I Got the Oil Price Blues

Is the Clinton Administration’s attempt to manage oil prices really an attempt to save Al Gore’s neck?

March 1, 2000

Is the Clinton Administration's attempt to manage oil prices really an attempt to save Al Gore's neck?

Hitting $30 a barrel, oil prices have generated a sudden flurry of activity in Washington. The United States, it seems, is unusually sensitive to the rise in oil prices — even while they remain relatively low in inflation-adjusted terms. Recently, the Clinton administration dispatched its Energy Secretary, Bill Richardson, to canvas oil producers and try to convince them to keep prices low.

Politically, high oil prices might be expected to produce a panic in the Al Gore-for-President camp. After all, Gore’s most persuasive argument with voters is that, while he has been Vice President, the U.S. economy has performed so extraordinarily well.

But high oil prices — which lead to higher prices for most other goods — are a recipe for disaster during a Presidential election. Just ask Jimmy Carter, the much-maligned president during the last oil shock. Therefore, the Clinton administration’s attempt to manage oil prices is really an attempt to save Al Gore’s neck.

Curiously, in the mad rush to lower oil prices, no one has bothered to point out this irony. While the Treasury Department and the Federal Reserve have convincingly argued that the prices of international financial assets — such as currencies — should be set by the market and not by governments, the government has never been so adamant when it comes to oil. Instead, the United States wants to sing a different tune.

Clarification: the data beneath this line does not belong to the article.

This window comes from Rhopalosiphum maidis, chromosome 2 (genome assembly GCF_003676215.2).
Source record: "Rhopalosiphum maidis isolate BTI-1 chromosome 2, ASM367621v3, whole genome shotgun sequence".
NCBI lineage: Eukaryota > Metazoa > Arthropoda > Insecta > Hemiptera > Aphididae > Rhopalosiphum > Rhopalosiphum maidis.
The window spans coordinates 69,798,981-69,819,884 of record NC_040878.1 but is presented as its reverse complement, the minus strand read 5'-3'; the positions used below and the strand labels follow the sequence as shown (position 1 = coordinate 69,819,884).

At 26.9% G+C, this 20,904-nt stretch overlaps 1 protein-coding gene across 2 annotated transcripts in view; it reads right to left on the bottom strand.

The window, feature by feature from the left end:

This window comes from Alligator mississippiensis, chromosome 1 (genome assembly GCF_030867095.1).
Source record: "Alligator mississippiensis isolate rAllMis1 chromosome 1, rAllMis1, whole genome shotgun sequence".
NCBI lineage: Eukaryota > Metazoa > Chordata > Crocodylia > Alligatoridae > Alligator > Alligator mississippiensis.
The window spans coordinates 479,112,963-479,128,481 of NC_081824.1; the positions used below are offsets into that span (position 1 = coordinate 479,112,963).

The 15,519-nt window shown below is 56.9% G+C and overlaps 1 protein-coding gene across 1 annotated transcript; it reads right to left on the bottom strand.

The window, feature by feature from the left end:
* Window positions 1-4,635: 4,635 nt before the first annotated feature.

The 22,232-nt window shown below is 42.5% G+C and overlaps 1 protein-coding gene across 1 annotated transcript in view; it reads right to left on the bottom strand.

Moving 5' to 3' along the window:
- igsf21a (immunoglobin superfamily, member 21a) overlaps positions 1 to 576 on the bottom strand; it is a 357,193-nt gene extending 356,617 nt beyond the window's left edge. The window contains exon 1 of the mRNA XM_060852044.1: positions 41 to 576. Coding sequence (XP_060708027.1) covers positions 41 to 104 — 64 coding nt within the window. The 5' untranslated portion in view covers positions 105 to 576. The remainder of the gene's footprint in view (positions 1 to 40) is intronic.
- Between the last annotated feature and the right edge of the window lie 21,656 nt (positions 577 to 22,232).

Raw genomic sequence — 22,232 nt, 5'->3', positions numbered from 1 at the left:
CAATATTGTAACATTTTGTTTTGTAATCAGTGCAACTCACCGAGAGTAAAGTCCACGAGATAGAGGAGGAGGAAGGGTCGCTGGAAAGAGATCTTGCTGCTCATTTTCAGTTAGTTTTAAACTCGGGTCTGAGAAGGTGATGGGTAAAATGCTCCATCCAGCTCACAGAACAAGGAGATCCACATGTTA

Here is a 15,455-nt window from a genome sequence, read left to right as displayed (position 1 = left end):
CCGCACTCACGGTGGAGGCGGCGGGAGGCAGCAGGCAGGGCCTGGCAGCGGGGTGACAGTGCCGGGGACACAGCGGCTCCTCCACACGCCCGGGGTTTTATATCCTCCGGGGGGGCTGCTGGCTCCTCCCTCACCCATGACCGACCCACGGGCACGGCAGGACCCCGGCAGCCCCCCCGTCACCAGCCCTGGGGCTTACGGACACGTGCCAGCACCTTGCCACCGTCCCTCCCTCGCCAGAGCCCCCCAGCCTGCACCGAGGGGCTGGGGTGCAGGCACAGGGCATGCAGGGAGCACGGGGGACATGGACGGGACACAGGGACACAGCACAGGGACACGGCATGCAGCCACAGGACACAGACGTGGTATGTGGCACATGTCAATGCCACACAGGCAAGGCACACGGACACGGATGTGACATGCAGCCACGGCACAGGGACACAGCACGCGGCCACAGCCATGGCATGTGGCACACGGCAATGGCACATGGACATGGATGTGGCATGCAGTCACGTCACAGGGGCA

Why do oil prices matter so much to Americans? First, consider how much Americans drive their cars. Average miles per motor vehicle reached 12,183 in 1998, up an average of 1.2% each year since 1990. And not only was each car driven more, there were more cars to drive. Motor vehicle registrations in the United States are up 1.4% per year since 1990. Quite simply, Americans drive a lot, and they are driving a lot more.

Anybody who has seen ex-urban growth in the United States will not be surprised by these numbers. Despite the warning shots of the 1970s oil crises, the country continues to be built on the assumption that travel by car is the only way to go.

When this crucial aspect of the American way of life is threatened, the response is entirely predicable. Rather than use the opportunity to rethink the system that creates congestion, accidents, and pollution, Americans react as though the very basis of their civilization was under attack.